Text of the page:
#38 Jan 1st, 2018, 20:42
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#38
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Originally Posted by a_f_d View Post Modern socks could last decades!
Which socks are these, the one worn once in ten years

Old socks used to be of cotton or wool, modern ones are nylon or blend of nylon/synthetic fiber with cotton/wool. Give me natural fiber socks any day, even if they do not last long.
#39 Jan 2nd, 2018, 00:34
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#39
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Originally Posted by Nick-H View Post Andy, do you have antimacassars is your house? Oh dear, until you mentioned socks, I had forgotten what that mushroom-shaped thing was.

Tinning.... to prevent the acids in fruits, etc, reacting with the material of the pot such as, but probably not limited to, copper.
We did 'when I were a lad' - although my father used brilliantine or Brylcreme rather than macassar oil (what goes around comes around - macassar oil contained ylang-ylang which is apparently very 'in' at the moment).
In earlier times copper (untinned) pots were used to 'green' stewed apple, this apparently was much worse for you than the small amounts of lead that dissolve from (new) tin solder. If you 'greened' rhubarb you presumably got some copper oxalate, which sounds very nasty.
Tinning the bottom of cooking pots would be counter-productive as copper is a much better conductor of heat than tin (as my old physics master used to say 'copper is the best conductor there is - except silver').

AndyD 8-)
#40 Jan 2nd, 2018, 00:36
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#40
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Originally Posted by jituyadav View Post Which socks are these, the one worn once in ten years

Old socks used to be of cotton or wool, modern ones are nylon or blend of nylon/synthetic fiber with cotton/wool. Give me natural fiber socks any day, even if they do not last long.
... I take it you don't do the darning in your house?

AndyD 8-)
#41 Jan 2nd, 2018, 05:12
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#41

The ministry of broken things

There's a whole market but waiting for anti- ylang-ylang. I'm thinking macrame...
#42 Jan 2nd, 2018, 07:11
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#42
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modern stuff is a vast improvement on the old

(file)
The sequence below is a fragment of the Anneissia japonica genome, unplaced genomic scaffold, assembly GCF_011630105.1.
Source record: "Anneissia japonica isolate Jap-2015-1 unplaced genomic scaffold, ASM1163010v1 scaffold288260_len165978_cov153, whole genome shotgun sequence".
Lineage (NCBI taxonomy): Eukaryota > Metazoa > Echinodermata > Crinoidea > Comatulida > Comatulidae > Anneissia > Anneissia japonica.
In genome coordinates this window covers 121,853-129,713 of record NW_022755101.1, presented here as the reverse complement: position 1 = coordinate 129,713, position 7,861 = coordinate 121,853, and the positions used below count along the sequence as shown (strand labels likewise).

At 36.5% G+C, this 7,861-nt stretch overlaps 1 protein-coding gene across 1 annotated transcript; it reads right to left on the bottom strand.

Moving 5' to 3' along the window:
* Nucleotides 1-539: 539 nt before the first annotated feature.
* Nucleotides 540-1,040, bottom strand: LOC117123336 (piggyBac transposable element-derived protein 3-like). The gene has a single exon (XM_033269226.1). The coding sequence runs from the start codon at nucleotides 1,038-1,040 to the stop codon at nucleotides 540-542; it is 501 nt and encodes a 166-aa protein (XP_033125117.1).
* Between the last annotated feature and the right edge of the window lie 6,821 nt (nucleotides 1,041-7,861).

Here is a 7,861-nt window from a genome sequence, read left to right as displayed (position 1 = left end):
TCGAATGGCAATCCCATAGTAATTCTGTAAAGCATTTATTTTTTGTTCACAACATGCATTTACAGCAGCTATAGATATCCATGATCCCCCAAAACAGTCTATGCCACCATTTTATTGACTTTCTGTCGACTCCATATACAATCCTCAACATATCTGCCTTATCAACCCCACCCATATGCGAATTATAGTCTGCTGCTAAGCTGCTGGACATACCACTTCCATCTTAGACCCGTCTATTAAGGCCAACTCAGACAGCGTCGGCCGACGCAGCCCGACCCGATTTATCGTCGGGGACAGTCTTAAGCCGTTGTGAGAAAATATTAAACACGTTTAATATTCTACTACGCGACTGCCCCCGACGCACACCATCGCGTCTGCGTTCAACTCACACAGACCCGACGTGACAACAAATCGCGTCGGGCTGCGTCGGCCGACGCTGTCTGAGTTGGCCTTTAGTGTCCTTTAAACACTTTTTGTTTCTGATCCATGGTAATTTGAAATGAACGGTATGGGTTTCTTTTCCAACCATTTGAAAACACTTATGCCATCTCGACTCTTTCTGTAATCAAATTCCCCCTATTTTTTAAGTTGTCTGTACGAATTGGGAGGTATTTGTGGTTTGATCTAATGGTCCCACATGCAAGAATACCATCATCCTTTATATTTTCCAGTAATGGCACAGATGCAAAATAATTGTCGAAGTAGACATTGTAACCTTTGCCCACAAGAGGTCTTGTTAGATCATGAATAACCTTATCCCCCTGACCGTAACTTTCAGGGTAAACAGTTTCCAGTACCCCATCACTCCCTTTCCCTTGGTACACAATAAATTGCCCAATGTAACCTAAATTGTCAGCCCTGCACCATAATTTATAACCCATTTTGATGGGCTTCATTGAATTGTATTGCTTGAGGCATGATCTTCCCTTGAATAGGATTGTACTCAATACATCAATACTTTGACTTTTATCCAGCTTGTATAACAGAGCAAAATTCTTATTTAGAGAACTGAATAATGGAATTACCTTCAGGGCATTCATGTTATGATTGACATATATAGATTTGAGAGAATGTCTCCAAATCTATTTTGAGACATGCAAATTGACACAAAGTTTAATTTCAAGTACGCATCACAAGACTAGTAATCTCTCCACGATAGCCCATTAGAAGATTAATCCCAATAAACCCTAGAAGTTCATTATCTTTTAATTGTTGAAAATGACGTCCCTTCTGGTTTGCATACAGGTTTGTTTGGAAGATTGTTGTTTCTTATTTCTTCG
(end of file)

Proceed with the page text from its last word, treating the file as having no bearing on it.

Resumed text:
My grandmother finally received a washing machine to replace her corrugated aluminum wash boards. She quietly picked up the boards and threw them out the window. It wasn't open at the time. My grandfather not normally at a loss for words, showed good judgement and ignored it..
#43 Jan 2nd, 2018, 09:38
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#43
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Originally Posted by jituyadav View Post so maybe a 20 something person reading these articles really does not know what rafu is
Indeed possible. However I suspect it's a 20 something writing these. A quick Google confirms that. So it is 20 somethings writing for their fraternity - best steer clear of this journal.

Quote:
Originally Posted by jituyadav View Post Old socks used to be of cotton or wool, modern ones are nylon or blend of nylon/synthetic fiber with cotton/wool. Give me natural fiber socks any day, even if they do not last long.
Well, not ten years but certainly the ones I've bought post 2004-5 have lasted me several years, compared to the ones I used to wear while in school. They are cotton, and expensive.

However I feel that my willingness to clip toenails regularly may be a bigger contributor to the longevity of the socks.
#44 Jan 2nd, 2018, 14:39
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#44

The ministry of broken things

I had better keep quiet about socks as I only wear them when in cold places. Once, though, I had a fine collection in various bright colours and wondrous patterns. I was well known for my socks.

My vague memories of socks from the fifties is that it was the heel that wore through. My mother was not into stitching. Well, not that kind: later on life the family income came from her design and making of fur-fabric animals. Not socks.

My socks were cotton. Sometimes the elastic failed.

If I had a brazing torch...
#45 Jan 2nd, 2018, 21:50
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#45
Yep, all for keeping things going and repair wherever possible, plus as you've said, it is pleasurable.

Here in the mountains, repair is the de fault scenario. You can't really get in any specialist easily, plumbing is about the only trade to call in for those bigger jobs where you cant be... Otherwise, household wiring we do ourselves but there are always those things to be done which keeps you on your toes.

Electonics and just about anything with a printed circuit board falls into that category for me. Enter stepson. Who designs PCB's and has always been a dismantled, re-assemble type. This 15yr old GPS, was scratched up by a monkey and the display was also mostly gone. He fixed it up and now it is still usable, not that I do use it much because I haven't had one for a dozen years. Clearly knew where i was heading... 😜